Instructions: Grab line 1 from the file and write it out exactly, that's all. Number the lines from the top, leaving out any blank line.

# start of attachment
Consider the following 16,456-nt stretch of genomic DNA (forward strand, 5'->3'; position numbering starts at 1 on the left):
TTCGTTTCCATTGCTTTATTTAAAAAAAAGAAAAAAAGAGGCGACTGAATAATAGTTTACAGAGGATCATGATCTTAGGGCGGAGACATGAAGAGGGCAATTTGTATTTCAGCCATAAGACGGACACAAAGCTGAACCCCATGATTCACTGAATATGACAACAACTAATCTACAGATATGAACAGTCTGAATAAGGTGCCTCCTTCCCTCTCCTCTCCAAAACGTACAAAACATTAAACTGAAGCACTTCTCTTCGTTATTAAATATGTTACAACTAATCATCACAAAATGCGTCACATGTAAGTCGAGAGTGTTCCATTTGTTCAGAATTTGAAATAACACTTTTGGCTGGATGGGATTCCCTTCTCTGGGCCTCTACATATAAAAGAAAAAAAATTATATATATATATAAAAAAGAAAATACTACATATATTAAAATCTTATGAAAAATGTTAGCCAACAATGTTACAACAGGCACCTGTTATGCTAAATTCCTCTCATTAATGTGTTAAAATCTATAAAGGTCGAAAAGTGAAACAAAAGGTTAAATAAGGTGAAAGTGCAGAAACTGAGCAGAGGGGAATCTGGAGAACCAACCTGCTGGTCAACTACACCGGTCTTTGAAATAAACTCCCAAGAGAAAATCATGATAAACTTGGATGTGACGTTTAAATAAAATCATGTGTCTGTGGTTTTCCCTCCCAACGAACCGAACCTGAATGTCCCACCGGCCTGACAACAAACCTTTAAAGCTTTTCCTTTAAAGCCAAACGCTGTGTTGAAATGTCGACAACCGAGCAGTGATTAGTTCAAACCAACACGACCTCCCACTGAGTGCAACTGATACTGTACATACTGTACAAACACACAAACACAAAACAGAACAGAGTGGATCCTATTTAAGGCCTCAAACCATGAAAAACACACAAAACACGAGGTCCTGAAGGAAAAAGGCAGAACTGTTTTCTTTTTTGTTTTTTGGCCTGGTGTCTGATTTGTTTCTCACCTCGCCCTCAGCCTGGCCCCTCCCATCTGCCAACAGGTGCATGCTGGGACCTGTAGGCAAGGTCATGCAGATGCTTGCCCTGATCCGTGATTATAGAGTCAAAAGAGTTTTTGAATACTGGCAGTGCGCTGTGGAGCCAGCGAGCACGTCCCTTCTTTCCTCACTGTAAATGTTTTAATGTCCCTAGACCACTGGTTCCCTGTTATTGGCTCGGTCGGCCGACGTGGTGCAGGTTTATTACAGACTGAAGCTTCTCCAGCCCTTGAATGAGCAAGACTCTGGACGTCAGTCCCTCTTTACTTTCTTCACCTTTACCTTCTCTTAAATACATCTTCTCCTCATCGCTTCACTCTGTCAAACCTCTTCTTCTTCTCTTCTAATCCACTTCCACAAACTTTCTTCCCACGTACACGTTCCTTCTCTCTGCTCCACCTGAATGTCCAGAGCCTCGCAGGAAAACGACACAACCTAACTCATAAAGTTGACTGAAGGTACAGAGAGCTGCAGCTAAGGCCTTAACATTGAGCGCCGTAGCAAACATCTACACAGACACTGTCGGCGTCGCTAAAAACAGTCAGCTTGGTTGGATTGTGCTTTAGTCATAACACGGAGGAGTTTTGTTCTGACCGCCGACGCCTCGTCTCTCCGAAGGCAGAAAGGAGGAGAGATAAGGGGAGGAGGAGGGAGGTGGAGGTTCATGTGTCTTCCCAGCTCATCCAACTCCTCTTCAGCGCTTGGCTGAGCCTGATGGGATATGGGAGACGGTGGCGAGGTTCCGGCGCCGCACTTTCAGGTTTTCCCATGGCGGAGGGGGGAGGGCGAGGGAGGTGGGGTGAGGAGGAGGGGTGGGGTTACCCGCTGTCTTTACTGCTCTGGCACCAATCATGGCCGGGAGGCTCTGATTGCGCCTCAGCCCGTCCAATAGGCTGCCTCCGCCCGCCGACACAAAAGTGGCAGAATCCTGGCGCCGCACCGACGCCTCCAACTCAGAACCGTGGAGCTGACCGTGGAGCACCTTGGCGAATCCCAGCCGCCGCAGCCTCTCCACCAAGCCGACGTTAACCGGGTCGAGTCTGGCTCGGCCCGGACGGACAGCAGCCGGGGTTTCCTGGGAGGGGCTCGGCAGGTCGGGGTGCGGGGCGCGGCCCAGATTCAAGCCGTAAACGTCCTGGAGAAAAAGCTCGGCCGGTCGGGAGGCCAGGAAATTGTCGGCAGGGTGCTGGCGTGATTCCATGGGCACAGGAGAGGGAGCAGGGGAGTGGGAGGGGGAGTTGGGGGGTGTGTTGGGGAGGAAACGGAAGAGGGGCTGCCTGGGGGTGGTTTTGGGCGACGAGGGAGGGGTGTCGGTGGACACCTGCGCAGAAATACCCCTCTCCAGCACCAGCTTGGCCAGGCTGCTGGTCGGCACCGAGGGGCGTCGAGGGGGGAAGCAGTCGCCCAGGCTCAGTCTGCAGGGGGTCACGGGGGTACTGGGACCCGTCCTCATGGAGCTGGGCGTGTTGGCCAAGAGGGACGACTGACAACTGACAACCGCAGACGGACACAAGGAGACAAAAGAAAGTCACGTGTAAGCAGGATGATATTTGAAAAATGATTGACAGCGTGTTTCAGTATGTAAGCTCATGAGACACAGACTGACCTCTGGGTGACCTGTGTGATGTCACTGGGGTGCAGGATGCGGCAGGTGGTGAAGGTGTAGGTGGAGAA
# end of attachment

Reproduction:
Consider the following 16,456-nt stretch of genomic DNA (forward strand, 5'->3'; position numbering starts at 1 on the left):